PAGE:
“That was a question I’d had since back in my first year of medical school: Why isn’t the same oncogene found in every tumor, and why do certain tissues form tumors and not others?”
No entry. In 1997, Blanpain completed his medical residency and joined the ULB lab of Marc Parmentier, who had recently cloned and identified a receptor for HIV entry into human cells. “It was really a major breakthrough. He showed that a mutation in the gene CCR5 can cause complete resistance to HIV infection for people who are homozygous for this mutation. It completely opened up the idea of this gene as a main target for HIV therapies. During my thesis, I tried to understand how the virus interacts with this receptor, how we can block it, and the importance of endocytosis for HIV entry. It was a hot topic in the late 1990s.” During his 4 years as a graduate student, Blanpain published 10 papers as a first author, including the first identification of a CCR5 chemokine antagonist—a molecule that could bind the HIV receptor and prevent HIV entry without causing inflammation; and the mechanism by which a novel antibody blocks HIV entry into a cell.
Brave new cell. “After my PhD, I wanted to do a new line of research, something completely novel. And, at least in Europe, there were few people working on stem cells. Before 2000 was really the early days of stem cells; only the hematopoietic stem cell people were making much progress. So in the last year of my PhD, I went to the first Keystone meeting on stem cells, met the people who comprised the field, and applied to several of those labs. I chose to go to Elaine Fuchs’s lab—she was just about to move to Rockefeller University, and New York was a fantastic city. Elaine’s lab was amazing, with a lot of top people, and Elaine was a fantastic mentor. She taught me so many things that I still use every day. It was among the best times in my life.”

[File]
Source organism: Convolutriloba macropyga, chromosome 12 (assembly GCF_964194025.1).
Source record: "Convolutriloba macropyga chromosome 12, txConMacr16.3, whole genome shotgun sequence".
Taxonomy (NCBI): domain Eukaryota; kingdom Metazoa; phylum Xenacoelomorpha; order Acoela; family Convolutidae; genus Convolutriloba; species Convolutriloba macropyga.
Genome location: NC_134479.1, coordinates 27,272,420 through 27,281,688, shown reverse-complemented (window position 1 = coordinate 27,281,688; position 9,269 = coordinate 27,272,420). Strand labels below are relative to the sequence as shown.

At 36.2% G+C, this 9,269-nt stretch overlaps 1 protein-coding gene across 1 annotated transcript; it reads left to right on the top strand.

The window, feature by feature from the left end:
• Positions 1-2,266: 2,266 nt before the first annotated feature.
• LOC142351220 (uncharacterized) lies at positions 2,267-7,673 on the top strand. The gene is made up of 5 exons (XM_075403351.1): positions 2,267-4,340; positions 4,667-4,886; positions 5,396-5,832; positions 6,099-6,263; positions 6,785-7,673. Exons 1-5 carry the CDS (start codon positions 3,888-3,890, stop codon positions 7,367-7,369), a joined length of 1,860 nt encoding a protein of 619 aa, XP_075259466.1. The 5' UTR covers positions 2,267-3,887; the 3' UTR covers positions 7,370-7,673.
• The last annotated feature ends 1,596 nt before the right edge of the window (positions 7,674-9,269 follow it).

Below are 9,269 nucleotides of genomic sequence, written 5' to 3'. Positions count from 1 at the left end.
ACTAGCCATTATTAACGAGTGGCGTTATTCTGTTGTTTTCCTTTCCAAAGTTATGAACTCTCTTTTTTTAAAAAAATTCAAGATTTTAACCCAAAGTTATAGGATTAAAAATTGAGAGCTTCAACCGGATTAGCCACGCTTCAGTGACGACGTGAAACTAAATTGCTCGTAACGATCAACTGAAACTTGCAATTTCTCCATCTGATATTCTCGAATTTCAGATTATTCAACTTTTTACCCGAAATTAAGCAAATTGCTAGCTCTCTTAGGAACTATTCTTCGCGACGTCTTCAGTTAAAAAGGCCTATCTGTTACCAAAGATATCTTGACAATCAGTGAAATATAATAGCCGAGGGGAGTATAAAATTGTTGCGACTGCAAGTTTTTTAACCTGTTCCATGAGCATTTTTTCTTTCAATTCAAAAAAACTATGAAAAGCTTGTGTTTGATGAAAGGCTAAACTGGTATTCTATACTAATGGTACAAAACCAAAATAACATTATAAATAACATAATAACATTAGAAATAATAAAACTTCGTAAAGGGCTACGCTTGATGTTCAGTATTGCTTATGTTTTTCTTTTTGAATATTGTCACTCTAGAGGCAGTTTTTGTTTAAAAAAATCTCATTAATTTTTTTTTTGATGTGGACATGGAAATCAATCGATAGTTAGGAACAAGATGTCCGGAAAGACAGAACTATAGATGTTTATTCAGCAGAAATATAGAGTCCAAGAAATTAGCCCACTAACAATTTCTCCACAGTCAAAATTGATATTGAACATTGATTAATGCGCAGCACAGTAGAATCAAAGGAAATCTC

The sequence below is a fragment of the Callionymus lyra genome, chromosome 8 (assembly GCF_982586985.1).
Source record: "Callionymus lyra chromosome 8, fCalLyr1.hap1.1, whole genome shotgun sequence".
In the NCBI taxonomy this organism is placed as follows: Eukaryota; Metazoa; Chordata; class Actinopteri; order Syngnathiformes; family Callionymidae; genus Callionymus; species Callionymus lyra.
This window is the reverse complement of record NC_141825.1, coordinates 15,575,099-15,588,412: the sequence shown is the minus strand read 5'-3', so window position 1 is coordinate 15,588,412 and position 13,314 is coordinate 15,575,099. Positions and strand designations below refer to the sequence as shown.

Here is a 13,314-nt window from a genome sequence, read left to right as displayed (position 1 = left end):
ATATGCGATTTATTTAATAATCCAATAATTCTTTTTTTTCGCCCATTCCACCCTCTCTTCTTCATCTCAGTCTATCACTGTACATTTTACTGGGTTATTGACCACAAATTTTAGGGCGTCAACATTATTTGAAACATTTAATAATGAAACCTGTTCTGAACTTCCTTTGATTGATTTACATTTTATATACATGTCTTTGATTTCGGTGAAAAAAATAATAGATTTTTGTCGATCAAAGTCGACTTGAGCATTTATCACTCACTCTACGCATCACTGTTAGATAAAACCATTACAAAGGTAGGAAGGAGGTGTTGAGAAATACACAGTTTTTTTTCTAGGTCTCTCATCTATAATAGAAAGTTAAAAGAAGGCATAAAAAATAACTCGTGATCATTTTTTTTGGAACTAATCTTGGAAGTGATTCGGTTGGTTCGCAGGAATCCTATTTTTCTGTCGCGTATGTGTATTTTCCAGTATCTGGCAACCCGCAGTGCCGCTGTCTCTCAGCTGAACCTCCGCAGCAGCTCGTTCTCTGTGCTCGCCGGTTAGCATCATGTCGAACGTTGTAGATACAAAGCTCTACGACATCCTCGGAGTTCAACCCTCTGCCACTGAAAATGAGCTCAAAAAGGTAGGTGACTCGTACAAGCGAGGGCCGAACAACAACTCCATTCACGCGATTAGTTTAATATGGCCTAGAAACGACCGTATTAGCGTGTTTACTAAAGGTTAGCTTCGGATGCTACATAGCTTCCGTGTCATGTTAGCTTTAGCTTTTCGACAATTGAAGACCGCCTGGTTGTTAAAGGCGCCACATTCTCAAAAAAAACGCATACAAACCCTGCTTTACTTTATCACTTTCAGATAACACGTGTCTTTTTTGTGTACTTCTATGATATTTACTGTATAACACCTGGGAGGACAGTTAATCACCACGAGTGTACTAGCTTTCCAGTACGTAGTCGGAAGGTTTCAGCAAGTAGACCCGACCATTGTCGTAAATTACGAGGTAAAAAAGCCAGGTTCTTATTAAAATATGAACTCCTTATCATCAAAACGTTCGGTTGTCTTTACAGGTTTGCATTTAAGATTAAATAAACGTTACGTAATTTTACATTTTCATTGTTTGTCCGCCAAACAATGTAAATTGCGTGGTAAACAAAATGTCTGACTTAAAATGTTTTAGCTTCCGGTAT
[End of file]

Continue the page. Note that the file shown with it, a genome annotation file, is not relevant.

Imaging inactivity. Blanpain’s first publication from Fuchs’s lab was a Science paper, a landmark study in which, for the first time, the team showed it was possible to isolate stem cells based on their quiescence. “At the time, there was no way to isolate stem cells; we had no markers. But we knew they were cycling less frequently than other cells. Then, another postdoc had the brilliant idea to generate a way of marking slow cycling cells with a fluorescent label.” Since its publication, the paper has been cited more than 1,000 times.